The new building is to be connected to the existing museum at basement and first-floor levels, with the first floor linking gallery flying above a narrow street between the Palais and the extension, the cours Dupré. The new building has been designed to structure a dialogue between the Palais des Beaux Arts and the architecture of its setting. Through its form and materials, it aims to connect past and present. The building presents a monolithic appearance, comprising a single sculpted volume. Its internal elevation, facing the new sculpture court and garden at the centre of the block, comprises translucent marble and laminated glass, filtering the south light by day and glowing by night. The north elevation, facing the Rue Gambetta, will be more sober, responding to the adjacent blind façade of the Palais des Beaux Arts. Marble is to be used for the plinth at the base of the building and to articulate openings, echoing the use of granite for the plinth of the original museum and offering a contrast in its polished surface with the upper part of the extension. Here marmorino plaster, also known as stucco, will be used to reinforce the monolithic nature of the building. Its surface texture recalls the appearance of buildings made from the local stone, tuffeau, which weather to a hard, smooth finish in which joints between individual blocks are barely visible. The impression will be a building carved from a single piece of stone.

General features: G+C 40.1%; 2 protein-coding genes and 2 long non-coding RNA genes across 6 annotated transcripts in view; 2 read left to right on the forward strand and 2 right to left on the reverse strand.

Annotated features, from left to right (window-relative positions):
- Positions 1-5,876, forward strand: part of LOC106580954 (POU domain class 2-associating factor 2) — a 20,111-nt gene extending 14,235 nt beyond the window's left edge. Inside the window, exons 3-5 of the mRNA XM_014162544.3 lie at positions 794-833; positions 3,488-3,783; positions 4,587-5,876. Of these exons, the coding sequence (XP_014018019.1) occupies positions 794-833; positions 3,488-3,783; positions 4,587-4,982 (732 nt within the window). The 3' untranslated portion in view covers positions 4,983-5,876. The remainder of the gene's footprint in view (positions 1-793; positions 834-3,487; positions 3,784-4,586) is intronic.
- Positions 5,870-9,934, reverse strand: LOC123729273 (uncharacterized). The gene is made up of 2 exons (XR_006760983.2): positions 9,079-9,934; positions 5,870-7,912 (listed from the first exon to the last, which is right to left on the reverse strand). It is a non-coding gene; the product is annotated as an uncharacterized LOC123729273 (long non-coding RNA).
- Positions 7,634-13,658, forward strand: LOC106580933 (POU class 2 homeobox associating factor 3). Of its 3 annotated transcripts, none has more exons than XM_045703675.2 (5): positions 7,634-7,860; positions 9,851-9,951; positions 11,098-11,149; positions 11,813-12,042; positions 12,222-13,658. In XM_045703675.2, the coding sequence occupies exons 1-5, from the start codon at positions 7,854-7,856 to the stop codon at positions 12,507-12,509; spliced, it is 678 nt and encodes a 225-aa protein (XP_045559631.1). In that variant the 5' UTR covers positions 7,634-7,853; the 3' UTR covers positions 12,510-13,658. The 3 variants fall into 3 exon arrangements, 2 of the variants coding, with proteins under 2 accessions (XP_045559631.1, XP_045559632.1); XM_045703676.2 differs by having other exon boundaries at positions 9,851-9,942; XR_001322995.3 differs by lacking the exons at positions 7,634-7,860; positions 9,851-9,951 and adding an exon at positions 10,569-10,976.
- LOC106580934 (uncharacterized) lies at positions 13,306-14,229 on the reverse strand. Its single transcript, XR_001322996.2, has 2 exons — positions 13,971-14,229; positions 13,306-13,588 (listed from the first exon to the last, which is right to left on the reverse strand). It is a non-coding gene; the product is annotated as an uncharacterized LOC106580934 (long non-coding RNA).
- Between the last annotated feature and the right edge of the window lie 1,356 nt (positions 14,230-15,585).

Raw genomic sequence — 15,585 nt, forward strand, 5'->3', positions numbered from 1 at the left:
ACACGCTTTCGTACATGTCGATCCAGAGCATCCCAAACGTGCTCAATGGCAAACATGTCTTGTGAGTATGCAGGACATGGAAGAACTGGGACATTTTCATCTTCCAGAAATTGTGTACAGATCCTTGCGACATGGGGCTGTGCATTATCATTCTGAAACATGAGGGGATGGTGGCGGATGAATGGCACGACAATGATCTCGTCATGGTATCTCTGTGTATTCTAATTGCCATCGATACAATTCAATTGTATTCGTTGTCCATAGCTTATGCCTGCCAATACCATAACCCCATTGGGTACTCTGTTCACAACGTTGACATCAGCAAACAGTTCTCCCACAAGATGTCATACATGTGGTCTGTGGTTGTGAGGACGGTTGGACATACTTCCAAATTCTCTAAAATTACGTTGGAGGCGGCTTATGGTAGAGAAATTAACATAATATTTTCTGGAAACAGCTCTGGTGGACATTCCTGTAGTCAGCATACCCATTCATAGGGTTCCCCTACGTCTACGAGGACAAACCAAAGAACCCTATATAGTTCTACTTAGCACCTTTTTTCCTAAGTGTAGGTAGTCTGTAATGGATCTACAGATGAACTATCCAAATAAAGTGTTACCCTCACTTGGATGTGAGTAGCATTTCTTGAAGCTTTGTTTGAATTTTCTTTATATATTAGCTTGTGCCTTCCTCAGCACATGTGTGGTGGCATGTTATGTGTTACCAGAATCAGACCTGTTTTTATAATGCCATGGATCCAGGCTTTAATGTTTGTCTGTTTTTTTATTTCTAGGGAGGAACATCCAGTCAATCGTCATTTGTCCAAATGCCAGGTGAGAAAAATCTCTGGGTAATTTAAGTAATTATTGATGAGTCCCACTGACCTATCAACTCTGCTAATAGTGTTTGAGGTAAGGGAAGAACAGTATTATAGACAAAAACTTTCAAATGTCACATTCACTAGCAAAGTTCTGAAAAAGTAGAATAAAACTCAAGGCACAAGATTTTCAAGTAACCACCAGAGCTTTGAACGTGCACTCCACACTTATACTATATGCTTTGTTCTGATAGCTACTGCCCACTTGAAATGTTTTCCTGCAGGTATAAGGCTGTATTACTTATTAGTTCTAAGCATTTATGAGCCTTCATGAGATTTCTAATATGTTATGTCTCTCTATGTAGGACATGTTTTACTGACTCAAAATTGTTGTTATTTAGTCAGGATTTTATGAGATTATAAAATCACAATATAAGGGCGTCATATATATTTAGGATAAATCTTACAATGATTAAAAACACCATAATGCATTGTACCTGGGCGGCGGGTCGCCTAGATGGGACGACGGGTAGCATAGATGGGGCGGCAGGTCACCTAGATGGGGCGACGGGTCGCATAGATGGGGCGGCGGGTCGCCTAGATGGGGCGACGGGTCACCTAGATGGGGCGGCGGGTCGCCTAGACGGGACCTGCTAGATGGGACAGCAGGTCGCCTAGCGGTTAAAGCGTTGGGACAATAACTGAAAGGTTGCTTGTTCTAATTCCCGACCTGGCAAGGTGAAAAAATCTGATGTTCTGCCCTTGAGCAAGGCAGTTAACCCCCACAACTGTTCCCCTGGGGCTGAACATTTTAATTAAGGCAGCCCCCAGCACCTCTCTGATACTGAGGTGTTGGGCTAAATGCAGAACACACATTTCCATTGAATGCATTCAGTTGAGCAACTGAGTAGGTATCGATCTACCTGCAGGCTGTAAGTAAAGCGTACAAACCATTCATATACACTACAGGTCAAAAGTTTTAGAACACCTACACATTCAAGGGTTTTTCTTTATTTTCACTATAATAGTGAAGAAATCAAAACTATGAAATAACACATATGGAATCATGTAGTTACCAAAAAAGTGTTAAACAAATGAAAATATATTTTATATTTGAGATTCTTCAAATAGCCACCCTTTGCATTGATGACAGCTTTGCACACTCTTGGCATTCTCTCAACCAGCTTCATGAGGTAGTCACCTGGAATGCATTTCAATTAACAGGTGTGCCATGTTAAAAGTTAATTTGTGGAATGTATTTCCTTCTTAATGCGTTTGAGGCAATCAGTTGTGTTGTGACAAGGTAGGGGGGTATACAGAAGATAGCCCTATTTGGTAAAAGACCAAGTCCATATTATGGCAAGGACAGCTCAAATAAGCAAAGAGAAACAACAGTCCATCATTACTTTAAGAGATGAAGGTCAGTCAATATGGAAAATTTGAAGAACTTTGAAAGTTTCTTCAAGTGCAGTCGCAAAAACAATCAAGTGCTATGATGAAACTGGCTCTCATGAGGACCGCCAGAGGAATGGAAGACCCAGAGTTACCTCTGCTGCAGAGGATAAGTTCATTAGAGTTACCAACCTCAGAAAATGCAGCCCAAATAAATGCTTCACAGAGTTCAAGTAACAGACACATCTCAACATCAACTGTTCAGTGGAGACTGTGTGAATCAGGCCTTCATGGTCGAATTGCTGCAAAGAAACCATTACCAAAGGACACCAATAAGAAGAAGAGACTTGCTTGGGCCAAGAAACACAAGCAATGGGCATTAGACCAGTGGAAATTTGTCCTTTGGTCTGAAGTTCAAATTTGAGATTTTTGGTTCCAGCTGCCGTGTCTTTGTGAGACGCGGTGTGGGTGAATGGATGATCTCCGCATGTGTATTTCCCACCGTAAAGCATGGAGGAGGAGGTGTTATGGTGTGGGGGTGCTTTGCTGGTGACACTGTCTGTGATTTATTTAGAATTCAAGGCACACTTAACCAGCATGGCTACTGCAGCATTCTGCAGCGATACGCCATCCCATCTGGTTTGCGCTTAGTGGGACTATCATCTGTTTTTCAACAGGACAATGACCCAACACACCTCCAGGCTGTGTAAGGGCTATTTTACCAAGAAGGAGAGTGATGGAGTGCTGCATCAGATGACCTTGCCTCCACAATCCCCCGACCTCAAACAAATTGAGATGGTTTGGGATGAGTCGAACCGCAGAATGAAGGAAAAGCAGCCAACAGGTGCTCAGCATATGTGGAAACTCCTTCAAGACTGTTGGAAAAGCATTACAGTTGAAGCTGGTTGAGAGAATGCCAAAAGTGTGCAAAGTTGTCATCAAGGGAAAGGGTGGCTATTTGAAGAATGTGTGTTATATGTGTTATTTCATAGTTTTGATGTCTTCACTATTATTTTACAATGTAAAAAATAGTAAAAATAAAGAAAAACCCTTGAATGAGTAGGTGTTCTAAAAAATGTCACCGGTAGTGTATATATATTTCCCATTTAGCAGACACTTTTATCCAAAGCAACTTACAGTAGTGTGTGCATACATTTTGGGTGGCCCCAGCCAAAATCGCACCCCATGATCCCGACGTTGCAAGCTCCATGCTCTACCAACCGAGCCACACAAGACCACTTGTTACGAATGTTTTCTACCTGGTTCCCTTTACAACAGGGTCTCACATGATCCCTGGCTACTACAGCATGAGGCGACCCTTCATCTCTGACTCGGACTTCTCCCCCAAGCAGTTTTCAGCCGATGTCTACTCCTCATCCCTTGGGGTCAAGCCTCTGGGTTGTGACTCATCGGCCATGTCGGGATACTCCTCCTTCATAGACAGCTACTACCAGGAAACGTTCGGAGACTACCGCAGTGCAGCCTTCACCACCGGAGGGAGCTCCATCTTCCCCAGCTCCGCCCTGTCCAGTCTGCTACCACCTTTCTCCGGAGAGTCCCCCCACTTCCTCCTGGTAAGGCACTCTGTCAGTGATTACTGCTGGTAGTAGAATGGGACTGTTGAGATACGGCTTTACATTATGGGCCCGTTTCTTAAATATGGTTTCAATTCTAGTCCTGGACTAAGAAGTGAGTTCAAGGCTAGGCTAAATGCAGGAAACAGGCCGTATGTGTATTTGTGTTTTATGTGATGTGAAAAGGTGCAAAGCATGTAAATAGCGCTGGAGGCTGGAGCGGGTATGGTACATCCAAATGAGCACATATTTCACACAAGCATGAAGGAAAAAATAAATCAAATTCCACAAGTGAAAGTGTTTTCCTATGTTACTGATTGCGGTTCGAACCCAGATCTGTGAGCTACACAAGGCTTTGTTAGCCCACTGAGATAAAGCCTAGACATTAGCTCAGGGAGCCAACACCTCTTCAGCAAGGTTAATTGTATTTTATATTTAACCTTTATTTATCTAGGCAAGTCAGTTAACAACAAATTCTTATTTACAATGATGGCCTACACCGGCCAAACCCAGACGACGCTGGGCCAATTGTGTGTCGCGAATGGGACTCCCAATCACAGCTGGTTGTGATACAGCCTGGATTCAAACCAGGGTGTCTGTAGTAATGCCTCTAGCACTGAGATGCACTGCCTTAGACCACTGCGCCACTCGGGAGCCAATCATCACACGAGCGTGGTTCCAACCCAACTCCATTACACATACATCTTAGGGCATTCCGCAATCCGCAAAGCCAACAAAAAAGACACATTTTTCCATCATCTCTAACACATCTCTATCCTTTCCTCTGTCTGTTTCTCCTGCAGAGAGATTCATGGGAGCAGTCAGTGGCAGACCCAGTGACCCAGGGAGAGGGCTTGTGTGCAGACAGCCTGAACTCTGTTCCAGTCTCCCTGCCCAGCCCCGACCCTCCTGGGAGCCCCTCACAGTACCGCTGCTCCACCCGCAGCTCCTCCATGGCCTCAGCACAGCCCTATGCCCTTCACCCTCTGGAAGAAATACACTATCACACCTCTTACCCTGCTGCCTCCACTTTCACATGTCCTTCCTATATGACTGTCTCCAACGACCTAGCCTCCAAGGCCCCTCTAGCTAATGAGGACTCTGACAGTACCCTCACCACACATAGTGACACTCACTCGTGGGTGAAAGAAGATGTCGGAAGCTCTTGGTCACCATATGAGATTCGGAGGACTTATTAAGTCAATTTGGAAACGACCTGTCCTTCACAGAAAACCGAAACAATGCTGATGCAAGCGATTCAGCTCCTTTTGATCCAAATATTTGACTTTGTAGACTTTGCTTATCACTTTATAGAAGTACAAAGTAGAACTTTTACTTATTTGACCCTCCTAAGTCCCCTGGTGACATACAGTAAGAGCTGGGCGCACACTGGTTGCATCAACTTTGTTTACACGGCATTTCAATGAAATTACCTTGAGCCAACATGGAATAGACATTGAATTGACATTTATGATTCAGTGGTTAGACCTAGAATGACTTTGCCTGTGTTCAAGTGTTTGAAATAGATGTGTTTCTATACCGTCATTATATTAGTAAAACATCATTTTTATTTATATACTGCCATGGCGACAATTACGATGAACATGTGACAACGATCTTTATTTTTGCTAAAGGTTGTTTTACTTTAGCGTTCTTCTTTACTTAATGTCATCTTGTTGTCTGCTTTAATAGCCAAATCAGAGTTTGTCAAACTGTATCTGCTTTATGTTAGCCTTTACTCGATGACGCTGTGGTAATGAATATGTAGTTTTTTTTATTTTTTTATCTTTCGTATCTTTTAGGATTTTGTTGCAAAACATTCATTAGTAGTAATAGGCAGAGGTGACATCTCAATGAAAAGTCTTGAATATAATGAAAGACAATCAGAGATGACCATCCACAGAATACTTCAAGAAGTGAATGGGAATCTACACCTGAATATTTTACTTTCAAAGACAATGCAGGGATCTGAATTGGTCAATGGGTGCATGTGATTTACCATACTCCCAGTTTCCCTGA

The external palette of materials will be continued within the building, reflecting the continuity of external and internal space which characterises many buildings in the Loire Valley. A stair runs the full height of the extension behind the south elevation, connecting the large flexible galleries that occupy each level. Deep blind niches are found at the edges of the galleries, seemingly cut into its walls. They offer space for video installations. An important consideration in the design of the galleries was their relationship with the urban context. Large openings in the walls therefore not only provide natural light whilst but also afford glimpses of the internal spaces to passers-by and provide views of the surrounding area for those within.